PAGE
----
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Thread: 1984

  1. #1
    Hairbautt's Avatar *haircut
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    George Orwell with an afterward by Erich Fromm.

    I just got done reading it.

    I think humanity is fucked, how 'bout you? Seriously, tho' this has got to be the most depressing book, ever.

    I think I'll stick to my Trek philosophy
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    Last edited by Alien5; Jun 6th, 2006 at
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  2. Lounge   -   #2
    MCHeshPants420's Avatar Fake Shemp
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    Cheer yourself up and read In the Country of the Last Things by Paul Auster or Brave New World by Aldous Huxley.

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    Hairbautt's Avatar *haircut
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    Ok thanks.
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    Last edited by Alien5; Jun 6th, 2006 at
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    JPaul's Avatar Fat Secret Agent
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    If you want to read Orwell read "Down and Out in Paris and London".

    I was all like

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    Hairbautt's Avatar *haircut
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    Quote Originally Posted by Amazon.Com Editorial Reviews
    Living Down and Out in Paris and London, repudiating respectable imperialist society, and reinventing himself as George Orwell. His 1933 debut book (ostensibly a novel, but overwhelmingly autobiographical) was rejected by that elitist publisher T.S. Eliot, perhaps because its close-up portrait of lowlife was too pungent for comfort.
    "The wackiest tale involves a miser who ate cats, wore newspapers for underwear, invested 6,000 francs in cocaine, and hid it in a face-powder tin when the cops raided."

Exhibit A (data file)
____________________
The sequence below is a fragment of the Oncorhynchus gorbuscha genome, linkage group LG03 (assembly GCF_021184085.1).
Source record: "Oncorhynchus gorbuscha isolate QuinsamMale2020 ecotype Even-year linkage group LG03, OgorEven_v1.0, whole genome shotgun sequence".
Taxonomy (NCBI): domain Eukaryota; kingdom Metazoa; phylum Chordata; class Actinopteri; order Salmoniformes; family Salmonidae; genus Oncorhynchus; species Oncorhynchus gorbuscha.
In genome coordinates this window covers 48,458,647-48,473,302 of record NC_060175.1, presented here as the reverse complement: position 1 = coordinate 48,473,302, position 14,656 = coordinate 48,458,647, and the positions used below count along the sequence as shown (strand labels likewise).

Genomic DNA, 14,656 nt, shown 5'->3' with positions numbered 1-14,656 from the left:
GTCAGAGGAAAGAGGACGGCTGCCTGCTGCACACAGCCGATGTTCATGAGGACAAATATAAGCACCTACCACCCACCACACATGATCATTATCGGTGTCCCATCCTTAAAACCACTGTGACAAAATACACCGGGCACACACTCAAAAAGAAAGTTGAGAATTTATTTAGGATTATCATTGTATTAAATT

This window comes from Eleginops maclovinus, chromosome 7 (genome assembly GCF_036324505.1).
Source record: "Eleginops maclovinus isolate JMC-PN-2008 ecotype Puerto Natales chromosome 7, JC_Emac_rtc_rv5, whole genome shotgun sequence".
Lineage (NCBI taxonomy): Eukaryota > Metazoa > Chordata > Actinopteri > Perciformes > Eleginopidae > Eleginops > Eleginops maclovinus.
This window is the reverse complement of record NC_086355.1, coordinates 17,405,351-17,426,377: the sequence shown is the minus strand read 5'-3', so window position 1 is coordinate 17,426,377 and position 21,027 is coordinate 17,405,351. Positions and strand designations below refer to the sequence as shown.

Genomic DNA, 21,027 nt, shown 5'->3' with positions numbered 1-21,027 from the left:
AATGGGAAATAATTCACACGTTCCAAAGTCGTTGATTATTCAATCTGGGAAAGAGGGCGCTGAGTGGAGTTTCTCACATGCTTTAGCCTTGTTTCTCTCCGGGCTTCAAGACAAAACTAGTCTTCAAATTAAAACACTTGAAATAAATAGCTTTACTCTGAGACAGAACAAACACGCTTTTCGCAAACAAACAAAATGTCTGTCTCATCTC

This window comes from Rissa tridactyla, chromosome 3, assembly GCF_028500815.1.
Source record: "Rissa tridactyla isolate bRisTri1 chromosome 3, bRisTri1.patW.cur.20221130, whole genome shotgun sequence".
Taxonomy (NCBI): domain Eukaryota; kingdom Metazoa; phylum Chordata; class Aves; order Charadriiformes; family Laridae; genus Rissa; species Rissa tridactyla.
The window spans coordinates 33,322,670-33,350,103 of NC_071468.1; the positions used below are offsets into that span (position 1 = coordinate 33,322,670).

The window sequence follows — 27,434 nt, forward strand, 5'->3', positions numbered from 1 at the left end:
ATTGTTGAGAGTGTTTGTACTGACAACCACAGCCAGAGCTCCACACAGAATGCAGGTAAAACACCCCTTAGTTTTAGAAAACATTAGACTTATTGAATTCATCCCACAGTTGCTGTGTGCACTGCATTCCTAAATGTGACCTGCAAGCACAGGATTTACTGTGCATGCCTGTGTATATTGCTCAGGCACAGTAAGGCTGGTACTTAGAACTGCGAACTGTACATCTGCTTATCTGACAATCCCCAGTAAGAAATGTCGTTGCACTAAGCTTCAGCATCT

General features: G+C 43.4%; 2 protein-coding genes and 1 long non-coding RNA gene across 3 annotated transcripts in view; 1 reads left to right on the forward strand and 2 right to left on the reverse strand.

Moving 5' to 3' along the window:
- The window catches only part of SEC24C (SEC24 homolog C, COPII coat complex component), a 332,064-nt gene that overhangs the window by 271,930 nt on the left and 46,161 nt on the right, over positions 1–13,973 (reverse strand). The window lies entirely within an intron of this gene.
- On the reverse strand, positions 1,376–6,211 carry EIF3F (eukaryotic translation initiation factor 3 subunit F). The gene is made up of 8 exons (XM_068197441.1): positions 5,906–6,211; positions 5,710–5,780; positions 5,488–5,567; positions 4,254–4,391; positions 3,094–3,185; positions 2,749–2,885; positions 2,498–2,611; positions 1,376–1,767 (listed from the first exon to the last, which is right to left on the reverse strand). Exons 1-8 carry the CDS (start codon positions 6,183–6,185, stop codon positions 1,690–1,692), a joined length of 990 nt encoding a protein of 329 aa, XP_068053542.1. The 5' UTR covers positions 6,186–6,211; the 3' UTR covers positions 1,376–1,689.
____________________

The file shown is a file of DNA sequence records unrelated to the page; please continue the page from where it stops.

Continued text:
/noted.
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    Last edited by Alien5; Jun 6th, 2006 at
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  6. Lounge   -   #6
    JPaul's Avatar Fat Secret Agent
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    It really is seriously powerful stuff.

    Well it was when I read it back in the day. Sometimes things affect you differently at different stages in your life, I suppose.

    Also "A Homage to Catalonia". That's another good read.

  7. Lounge   -   #7
    Hairbautt's Avatar *haircut
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    "George Orwell--novelist, journalist, sometime socialist--actually traded his press pass for a uniform and fought against Franco's Fascists in the Spanish Civil War during 1936 and 1937."

    I read Orwell's 1984 because I've heard it mentioned several times before and wondered what all the hoopla was 'bout. Brave New World is another, but I havn't read it yet.

    1984 wasn't a fun read tho'. Well done, I'm sure, but I just don't like reading something so...negative. It's scary to think about man losing it's humanity, war as peace and totalitarianism.
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    Last edited by Alien5; Jun 6th, 2006 at
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    Snee's Avatar Error xɐʇuʎs BT Rep: +1
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    Read Vonnegut's Player Piano and maybe Richard Morgan's Market Forces while you are at it.

    And don't forget Bradbury's Fahrenheit 451.

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    Hairbautt's Avatar *haircut
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    Vonnegut's Player Piano:
    Editorial Reviews

    Book Description
    "Vonnegut’s first novel spins the chilling tale of engineer Paul Proteus, who must find a way to live in a world dominated by a super computer and run completely by machines. Paul’s rebellion is vintage Vonnegut–wildly funny, deadly serious, and terrifyingly close to reality."

    Sounds good actually. The world dominating super computer machine isn't symbolic for anything is it?

    I already read Bradbury's Fahrenheit 451, which I liked.
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    Last edited by Alien5; Jun 6th, 2006 at
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  10. Lounge   -   #10
    JPaul's Avatar Fat Secret Agent
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    Quote Originally Posted by Snee View Post
    Read Vonnegut's Player Piano
    Or Harrison Bergeron (a short story). I think it was even made into a TV movie.

    Did I tell you I have a signed Eastman Press copy of "Welcome to the Monkey House", Snee. Mrs JP got it me as an anniversary present.

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